Salesforce embraces standards with new Lightning Web Components
Game changing web standards, performance, coexistence
Lightning Web Components is a new programming model for building Lightning components. It leverages the web standards breakthroughs of the last five years, can coexist and interoperate with the original Aura programming model, and delivers unparalleled performance.
The 2014 Web Stack
Until recent years, web standards only offered a limited foundation for the full stack that developers need to build large scale web applications: a rendering engine, standard elements, events, and a core language (ECMAScript 5). In addition to being rudimentary, that foundation had other shortcomings traceable to its roots as a page rendering platform, not an application execution platform. For example:
- Rendering wasn’t optimized for continuous UI transformation
- Standard UI elements were scarce and the standard didn’t support the creation of custom elements
- The core language lacked modern constructs to write large and modular enterprise-class apps at the client-side (modules, classes, promises, decorators, etc.)
Framework Proliferation and Fragmentation
As it is often the case, the community and software vendors jumped in to fill the gaps. For example:
- Different libraries provided different language extensions to support modular and large-scale development: modules (AMD and CommonJS), promises, classes, and other general utilities.
- Different frameworks introduced different component model and html templating approaches.
- New techniques were developed to optimize rendering (for example, the virtual DOM in React).
In 2014, when we launched the Lightning Component framework along with the Aura programming model, we were part of that effort to push the web forward and enable large scale client-side application development on the web. In the absence of standards, the Lightning Component framework came with its own component model and its own modular programming model.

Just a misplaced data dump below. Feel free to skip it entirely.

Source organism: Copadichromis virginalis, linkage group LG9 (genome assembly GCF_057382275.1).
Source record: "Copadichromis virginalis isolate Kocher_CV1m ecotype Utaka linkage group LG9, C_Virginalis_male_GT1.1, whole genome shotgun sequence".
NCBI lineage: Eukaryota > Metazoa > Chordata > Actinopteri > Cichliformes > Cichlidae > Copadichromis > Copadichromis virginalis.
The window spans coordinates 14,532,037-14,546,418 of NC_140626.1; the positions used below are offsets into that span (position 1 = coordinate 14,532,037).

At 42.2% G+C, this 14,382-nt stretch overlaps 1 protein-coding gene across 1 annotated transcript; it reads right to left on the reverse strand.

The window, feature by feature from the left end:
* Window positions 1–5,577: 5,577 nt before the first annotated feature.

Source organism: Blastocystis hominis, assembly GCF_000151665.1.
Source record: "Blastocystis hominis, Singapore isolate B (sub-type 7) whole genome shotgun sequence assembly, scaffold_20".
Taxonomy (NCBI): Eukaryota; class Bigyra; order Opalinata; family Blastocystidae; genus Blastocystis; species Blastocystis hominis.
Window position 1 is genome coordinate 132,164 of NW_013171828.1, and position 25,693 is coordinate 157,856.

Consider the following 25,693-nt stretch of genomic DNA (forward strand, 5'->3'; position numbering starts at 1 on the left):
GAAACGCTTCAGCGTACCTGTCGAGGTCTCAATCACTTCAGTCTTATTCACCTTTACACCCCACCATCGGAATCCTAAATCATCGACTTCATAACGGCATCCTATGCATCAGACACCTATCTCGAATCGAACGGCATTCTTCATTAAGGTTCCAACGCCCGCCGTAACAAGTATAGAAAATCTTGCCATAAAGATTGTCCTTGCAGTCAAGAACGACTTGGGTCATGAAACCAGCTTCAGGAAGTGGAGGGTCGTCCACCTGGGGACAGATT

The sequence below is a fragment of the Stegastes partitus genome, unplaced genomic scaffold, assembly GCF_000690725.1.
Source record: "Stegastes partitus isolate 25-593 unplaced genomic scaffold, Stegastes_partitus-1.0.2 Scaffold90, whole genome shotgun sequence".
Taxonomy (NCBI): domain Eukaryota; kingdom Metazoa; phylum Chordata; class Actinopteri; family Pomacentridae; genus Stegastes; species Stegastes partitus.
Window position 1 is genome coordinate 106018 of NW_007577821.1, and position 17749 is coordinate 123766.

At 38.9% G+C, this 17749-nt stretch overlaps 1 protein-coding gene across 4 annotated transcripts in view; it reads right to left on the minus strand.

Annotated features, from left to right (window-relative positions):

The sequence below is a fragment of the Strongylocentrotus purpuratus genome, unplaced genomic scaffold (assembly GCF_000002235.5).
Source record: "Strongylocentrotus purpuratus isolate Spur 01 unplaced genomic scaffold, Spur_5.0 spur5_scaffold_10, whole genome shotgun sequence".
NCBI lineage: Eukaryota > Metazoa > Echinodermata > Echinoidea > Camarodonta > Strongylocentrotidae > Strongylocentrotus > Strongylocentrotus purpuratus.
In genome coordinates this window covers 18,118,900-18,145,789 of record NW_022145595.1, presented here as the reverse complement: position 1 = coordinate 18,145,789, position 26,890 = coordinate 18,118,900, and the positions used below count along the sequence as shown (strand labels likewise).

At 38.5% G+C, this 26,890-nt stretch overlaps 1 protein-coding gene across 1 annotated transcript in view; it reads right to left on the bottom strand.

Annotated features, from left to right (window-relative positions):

Although these community and software vendor efforts made it possible to develop large scale client-side apps on the web, they also came with a number of challenges:
- As a result, skills were not transferable, and developers were hard to find and ramp up.
- Apps and components written with different frameworks are not interoperable.
Web Standards Renaissance
This fragmentation underscored the need for standardization and injected new life in the web standards community: the last five years have seen an unprecedented level of innovation and standardization, mostly driven by the W3C/WHATWG and the ECMAScript Technical Committee (TC39) of which Salesforce is a member. The list of standards developed during the last five years includes:
- ECMAScript 2015 (6), 2016 (7), 2017 (8), 2018 (9) and beyond (adding classes, modules, promises, decorators, etc.)
- Web components
- Custom elements
- Templates and slots
- Shadow DOM
The 2019 Web Stack
As a result, the web stack looks very different today than it did five years ago, with its weight now heavily tilting towards standards.
The core stack finally got the update it needed to become an application development platform in its own right. Many features that required frameworks now come standard: you no longer need a proprietary component model, proprietary language extensions, proprietary modules, etc.
More Standards, Less Frameworks
The standardization of the core stack is incredibly exciting and opens the door to a new breed of frameworks: frameworks whose major task is no longer to fill in the gaps in the core stack, but to provide a thin layer of specialized services on top of a standard stack that is now suitable for large scale app development. The benefits are substantial: